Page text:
Simply the best

Zac Reicks

ALBANY, N.Y. – Seven minutes.

That was all the time required for Cael Sanderson to rewrite 74 years of history at the Division I NCAA Wrestling Championships and become the first collegiate wrestler to complete his career both undefeated (159-0) and with four straight national titles.

The top-ranked 197 pound ISU senior defeated second-ranked Jon Trenge from Lehigh University with a convincing 12-4 major decision that brought the sellout crowd of more than 13,000 to their feet for a 10-minute standing ovation.

Entering the arena floor, Sanderson cleared the red curtain standing between himself and NCAA history and trotted to the center of the mat like he had 158 times before.

Twice in NCAA tournament history, Iowa State has featured wrestlers riding lengthy winning streaks only to see them overtaken by both pressure and determined opponents.

Dan Gable, who witnessed Sanderson’s record breaking night, saw his 117-match winning streak and undefeated career come to an end at the hands of sophomore Larry Owings of Washington in 1970.

Nine years later, Iowa State’s former career wins leader Mike Land saw his 84-match winning streak and bid for his second national title disappear as he lost to Lehigh freshmen Darryl Burley.

If that wasn’t enough pressure, a win was needed by Sanderson in order for Iowa State to vault past Oklahoma and claim second place in the team standings.

Sanderson responded with a typical dominating performance as he turned a first period single leg into a double leg takedown, and then put Trenge on his back to take an early 5-0 lead, one which he would never relinquish.

Sanderson went through the entire tournament without being taken down. The only time he gave up points was when he was letting opponents up just to take them down again.

Throughout the entire tournament, Sanderson dealt with the constant media pressure.

He dealt with it as usual, shying away from the attention to focus on wrestling to his best ability.

“That’s what I was fighting, the fear that I wouldn’t perform up to my capability,” Sanderson said. “One hundred and however many matches is a lot of matches to be ready for.”

Sanderson got himself ready for 159 matches by working harder and preparing better than anyone else in the country.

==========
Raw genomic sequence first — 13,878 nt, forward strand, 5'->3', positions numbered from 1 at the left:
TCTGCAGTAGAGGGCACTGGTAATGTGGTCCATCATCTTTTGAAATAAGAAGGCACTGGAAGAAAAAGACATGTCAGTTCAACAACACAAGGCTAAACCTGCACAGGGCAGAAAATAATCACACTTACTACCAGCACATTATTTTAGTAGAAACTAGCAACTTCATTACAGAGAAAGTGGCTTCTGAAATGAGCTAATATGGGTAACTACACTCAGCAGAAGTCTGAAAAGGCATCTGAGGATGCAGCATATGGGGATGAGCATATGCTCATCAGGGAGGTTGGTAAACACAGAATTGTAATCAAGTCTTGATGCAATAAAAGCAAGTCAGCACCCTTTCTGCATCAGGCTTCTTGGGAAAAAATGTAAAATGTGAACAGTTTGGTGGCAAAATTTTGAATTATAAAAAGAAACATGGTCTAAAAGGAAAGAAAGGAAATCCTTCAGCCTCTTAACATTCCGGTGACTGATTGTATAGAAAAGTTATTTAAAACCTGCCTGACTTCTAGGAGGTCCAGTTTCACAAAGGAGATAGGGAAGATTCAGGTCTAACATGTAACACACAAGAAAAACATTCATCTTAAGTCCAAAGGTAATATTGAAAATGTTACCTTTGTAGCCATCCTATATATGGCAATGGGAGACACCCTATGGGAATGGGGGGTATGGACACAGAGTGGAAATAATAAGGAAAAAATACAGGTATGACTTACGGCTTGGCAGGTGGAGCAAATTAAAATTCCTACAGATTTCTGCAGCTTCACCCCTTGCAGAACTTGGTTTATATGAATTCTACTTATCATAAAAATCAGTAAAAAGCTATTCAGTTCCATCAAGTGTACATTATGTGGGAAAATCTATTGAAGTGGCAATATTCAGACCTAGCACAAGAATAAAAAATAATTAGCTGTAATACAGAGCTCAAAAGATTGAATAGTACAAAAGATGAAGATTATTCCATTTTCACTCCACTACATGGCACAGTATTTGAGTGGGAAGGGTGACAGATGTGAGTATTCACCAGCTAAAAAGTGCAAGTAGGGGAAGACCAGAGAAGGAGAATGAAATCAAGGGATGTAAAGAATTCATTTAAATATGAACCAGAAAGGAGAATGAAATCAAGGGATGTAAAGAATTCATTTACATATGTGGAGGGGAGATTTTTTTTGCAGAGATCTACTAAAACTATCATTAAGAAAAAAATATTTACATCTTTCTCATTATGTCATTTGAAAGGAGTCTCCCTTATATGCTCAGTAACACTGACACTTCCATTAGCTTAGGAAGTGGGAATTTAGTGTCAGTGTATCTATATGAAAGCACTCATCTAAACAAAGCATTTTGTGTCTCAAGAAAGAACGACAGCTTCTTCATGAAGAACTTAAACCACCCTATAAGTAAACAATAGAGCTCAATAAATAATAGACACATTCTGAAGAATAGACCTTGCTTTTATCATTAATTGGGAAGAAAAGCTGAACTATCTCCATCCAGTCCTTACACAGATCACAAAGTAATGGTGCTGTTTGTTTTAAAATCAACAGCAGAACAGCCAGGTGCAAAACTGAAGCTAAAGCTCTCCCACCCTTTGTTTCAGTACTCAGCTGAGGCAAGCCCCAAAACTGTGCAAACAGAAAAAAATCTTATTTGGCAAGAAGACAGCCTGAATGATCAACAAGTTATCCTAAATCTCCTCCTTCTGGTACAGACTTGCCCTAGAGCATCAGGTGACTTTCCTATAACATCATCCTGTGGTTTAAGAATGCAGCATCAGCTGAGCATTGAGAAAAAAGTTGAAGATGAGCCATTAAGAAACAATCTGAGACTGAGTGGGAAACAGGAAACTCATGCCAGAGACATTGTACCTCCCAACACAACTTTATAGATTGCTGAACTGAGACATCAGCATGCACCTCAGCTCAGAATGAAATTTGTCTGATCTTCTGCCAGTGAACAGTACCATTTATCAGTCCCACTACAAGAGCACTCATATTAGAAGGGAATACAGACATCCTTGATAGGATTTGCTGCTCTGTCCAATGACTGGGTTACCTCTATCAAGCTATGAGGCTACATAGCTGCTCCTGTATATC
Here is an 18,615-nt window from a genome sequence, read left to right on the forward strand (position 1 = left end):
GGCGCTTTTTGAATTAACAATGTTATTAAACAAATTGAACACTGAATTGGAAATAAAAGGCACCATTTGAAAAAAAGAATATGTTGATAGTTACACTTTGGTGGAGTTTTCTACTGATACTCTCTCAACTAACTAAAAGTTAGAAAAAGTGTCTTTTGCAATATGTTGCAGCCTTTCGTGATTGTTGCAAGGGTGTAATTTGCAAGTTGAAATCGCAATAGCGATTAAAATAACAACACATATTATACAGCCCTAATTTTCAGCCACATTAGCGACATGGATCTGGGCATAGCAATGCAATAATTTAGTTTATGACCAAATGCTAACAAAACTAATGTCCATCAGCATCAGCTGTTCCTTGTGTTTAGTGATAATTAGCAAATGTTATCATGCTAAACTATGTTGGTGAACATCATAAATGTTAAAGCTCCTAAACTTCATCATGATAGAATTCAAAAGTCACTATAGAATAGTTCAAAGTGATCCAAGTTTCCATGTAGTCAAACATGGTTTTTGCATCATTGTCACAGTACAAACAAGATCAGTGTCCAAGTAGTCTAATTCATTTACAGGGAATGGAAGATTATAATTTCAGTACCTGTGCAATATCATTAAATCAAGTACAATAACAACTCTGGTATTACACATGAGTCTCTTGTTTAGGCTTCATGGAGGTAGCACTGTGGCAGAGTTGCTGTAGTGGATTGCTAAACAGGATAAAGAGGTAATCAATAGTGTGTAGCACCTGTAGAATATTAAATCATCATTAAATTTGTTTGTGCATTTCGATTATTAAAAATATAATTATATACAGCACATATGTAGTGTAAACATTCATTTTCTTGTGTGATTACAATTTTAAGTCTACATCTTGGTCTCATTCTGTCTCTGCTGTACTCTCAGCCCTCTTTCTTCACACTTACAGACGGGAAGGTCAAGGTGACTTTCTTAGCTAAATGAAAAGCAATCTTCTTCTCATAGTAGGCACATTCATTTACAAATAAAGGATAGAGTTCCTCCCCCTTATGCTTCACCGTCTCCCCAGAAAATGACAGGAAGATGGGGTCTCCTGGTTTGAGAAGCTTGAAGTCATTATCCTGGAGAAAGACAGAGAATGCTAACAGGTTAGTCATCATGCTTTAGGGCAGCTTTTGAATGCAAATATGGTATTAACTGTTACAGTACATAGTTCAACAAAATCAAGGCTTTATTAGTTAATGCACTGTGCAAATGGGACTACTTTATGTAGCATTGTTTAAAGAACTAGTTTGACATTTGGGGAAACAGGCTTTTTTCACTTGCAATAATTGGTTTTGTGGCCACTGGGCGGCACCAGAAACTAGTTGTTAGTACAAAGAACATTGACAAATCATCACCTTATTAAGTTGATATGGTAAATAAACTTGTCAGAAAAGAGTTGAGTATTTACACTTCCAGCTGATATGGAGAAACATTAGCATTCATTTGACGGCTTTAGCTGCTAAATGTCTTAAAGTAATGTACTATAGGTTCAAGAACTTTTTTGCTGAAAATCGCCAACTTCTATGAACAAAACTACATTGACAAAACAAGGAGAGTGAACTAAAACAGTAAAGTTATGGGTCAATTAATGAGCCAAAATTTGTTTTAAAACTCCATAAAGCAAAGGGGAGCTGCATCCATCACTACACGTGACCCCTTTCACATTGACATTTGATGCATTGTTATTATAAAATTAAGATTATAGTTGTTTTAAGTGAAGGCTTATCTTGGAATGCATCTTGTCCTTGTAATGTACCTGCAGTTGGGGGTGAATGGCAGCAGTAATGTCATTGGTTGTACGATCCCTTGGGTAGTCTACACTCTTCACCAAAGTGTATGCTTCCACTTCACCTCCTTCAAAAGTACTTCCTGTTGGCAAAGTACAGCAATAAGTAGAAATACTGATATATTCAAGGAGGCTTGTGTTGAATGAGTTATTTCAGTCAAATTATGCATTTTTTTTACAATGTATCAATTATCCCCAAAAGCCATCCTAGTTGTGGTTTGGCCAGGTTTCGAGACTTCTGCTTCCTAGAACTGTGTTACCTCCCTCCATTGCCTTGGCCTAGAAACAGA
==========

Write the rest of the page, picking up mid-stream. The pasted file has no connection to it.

First time NCAA champion and teammate Aaron Holker witnessed just how much work Sanderson put in this season as he tried to keep his record unblemished.

“He’s always working hard, using two or three workout partners in practice,” Holker said. “I can’t do that and he does it everyday. He’s the only wrestler that when he’s tired will still wrestle at the same pace.”

He is also the only wrestler to be named Outstanding Wrestler of the NCAA Tournament four years in row.

Adding that to a list of achievements that few wrestlers can even dream about, Sanderson’s accomplishments have attracted attention from coaches, fans, and celebrities as well.

Actor Stephen Baldwin made the trip to Albany, N.Y. and watched history made in a sport that he competed in during his high school years.

Understanding just how much hard work and determination is required to succeed in wrestling, Baldwin had nothing but the utmost respect for Sanderson and his accomplishments.

“To see a guy like Cael continue to be as humble and be such a wonderful example to so many kids who aren’t aware of the sport is great,” Baldwin said. “Cael Sanderson is obviously a very dedicated, disciplined, and smart wrestler. He’s talented and blessed and I wish him all the best in the future.”

When celebrities like Baldwin were done lauding Sanderson’s greatness, it was the fans turn to give their due to the greatest college wrestler of all time.

Darrell Staley was a member of the 1959 ISU wrestling squad and is proud of the fact that Sanderson represents the Cyclones in such a dignified manner.

“I think Cael is a fantastic individual and fantastic wrestler. He is a fine gentleman with high morals and I don’t think you could find a nicer individual,” Staley said. “He is going to be one of the best wrestlers to ever step on the mat.”

Oklahoma State’s Pat Smith was the only other collegiate wrestler to win four NCAA Championships and as far as Staley is concerned, “he [Smith] doesn’t hold a candlestick to Sanderson.”

ISU head coach Bobby Douglas witnessed each of Smith’s four championships and realized just how much more Sanderson’s accomplishment meant to wrestling.

“I think this is a defining moment in wrestling,” Douglas said. “I don’t really think we truly realize what this accomplishment means. He is a great champion and great ambassador to the sport of wrestling.”

It a sport that has been looking for a candidate for Gable to pass the torch to, and Sanderson came along just in time and will carry wrestling into the 21st century.

“Its big for both ISU and wrestling. You couldn’t have a better ambassador,” ISU assistant coach Chris Bono said. “We need to get him out there promoting our sport.”

To promote a sport one needs to attract fans. According to Sanderson, he has done that by trying to make his matches as exciting as possible.

Rarely showing emotion, fans sometimes think that he is too stoic, too serious about his sport. All that changed as he ascended the stairs to the raised mat and prepared for the start of his final match.

“I can’t really describe my emotions. The finals – walking out there it was hard. I looked up at the ISU fans and almost started crying. So I looked away and just kind of tried to keep things in perspective.”

Buffalo University’s Kyle Cerminara became victim number 156 in the second round of this year’s tournament.

Pinned in 6:33, Buffalo’s 197 pound freshman best summed up what more than 13,000 fans saw on Saturday.

“It seems like no matter what you do he is never flustered,” Cerminara said. “In my opinion, he is the perfect wrestler.”

One would have to agree.